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Becoming parents has been an emotional roller coaster from the beginning for Ann and Denny. When Ann was eight weeks pregnant, she found out she was carrying triplets, but one of them had already passed away. At 13 weeks, the soon-to-be-first-time-parents found out one of the two surviving babies had a high chance of being born with a trisomy, including Down Syndrome. Testing revealed the baby did not have a trisomy, but did have an unusually large bladder and would be born with kidney problems. Ann had an emergency C-section at 33 weeks to deliver Parker and Emma. Just 48 hours after his birth, Parker was whisked away to the Alberta Children’s Hospital with serious intestinal problems. Surgeon Dr. Wong said Parker’s bowel was twisted and backward and that he’d need surgery immediately. Specialists took out Parker’s appendix and rotated his bowel to a normal position. He was also given a colostomy bag and, later, an ileostomy bag.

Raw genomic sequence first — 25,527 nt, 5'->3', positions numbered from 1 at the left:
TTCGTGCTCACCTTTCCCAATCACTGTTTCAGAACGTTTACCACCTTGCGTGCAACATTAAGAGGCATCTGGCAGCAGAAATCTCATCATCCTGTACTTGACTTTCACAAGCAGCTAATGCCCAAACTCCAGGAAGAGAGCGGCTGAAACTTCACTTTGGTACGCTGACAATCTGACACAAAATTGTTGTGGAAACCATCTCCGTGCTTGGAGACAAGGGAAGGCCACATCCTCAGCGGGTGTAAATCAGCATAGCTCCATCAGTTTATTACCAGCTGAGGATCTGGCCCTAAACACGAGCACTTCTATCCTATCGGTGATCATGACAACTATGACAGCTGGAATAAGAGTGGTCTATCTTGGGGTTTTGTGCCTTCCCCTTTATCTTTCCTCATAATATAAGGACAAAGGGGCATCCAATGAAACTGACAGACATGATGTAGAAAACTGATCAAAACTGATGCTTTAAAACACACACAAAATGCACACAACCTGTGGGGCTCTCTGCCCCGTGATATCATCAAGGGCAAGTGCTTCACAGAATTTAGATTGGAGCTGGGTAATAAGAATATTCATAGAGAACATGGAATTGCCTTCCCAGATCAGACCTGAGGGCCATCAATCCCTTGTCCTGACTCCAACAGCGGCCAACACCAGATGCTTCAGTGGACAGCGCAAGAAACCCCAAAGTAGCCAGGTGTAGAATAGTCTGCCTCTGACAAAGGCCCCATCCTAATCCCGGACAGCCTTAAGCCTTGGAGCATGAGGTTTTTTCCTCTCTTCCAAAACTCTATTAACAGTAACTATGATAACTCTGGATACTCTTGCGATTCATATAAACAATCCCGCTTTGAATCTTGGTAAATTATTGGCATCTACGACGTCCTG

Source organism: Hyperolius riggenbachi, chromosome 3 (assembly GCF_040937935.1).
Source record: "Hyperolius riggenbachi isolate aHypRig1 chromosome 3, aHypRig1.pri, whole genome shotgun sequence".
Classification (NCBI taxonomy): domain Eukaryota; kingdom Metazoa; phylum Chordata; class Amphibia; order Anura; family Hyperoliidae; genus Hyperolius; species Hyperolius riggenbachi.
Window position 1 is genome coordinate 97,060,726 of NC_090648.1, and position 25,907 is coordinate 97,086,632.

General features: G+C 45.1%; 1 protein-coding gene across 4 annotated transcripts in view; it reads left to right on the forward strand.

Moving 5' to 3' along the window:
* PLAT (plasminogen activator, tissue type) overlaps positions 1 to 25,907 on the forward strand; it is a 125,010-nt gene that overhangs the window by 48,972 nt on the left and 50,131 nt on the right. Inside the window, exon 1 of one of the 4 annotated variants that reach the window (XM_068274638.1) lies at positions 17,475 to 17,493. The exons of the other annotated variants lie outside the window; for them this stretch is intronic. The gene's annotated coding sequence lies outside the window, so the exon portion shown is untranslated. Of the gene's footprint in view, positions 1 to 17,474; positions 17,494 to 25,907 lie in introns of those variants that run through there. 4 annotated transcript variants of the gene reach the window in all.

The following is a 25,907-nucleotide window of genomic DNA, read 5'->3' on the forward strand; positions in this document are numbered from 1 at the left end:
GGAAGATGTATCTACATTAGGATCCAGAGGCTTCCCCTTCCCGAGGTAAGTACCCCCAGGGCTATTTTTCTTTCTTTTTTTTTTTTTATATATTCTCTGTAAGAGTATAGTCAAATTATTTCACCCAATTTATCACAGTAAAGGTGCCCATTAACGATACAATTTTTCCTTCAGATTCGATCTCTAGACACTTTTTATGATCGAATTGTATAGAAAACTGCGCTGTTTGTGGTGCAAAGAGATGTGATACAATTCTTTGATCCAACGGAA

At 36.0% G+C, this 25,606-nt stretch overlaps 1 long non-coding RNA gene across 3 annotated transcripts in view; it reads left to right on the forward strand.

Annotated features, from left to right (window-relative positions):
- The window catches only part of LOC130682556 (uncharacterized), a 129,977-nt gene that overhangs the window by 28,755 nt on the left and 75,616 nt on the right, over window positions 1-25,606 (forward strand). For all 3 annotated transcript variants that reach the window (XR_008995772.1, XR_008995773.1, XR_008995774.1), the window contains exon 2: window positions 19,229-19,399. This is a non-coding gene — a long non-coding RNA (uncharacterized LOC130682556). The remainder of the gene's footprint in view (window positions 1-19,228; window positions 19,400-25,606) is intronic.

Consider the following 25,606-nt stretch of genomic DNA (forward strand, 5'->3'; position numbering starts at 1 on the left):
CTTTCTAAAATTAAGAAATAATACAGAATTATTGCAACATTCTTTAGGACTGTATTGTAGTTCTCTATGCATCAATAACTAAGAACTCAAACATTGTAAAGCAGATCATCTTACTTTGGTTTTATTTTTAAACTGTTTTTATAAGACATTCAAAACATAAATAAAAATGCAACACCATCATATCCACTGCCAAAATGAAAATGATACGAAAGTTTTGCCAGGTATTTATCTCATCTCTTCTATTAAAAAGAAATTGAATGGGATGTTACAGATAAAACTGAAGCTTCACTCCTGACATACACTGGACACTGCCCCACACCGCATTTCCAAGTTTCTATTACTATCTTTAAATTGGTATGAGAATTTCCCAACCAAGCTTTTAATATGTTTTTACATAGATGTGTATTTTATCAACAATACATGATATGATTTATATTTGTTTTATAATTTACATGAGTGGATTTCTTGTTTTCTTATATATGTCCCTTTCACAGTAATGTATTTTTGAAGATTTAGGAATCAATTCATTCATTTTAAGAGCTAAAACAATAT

In the first six weeks of his life, Parker had four surgeries (three here and one at Stollery) and he only weighed 5 lbs. He was suffering from many things, including a heart murmur, a small colon and enlarged kidneys, which forced specialists to give him a pyelostomy – put holes in his back to allow him to pass urine. He later began bleeding and vomiting blood and it turned out he had a massive ulcer. With 15 different lines in her baby, Ann wondered if she was doing the right thing, making him go through all of this. Since Parker was not able to digest food, specialists started him on Total Parenteral Nutrition (TPN) – an excruciatingly slow process of introducing just a millilitre of milk per hour into his system through an NG tube. They began physically teaching his large intestine how to work and eventually, they could remove his ileostomy bag, leaving him with just the colostomy bag. His bowel was reconnected and his pyelostomy holes closed.
Though Parker’s journey is not over, the team hopes one day his system will be able to function properly without intervention. Ann is so grateful to the all of the different departments and specialists that have worked so hard to save Parker and make his quality of life as good as it can possibly be.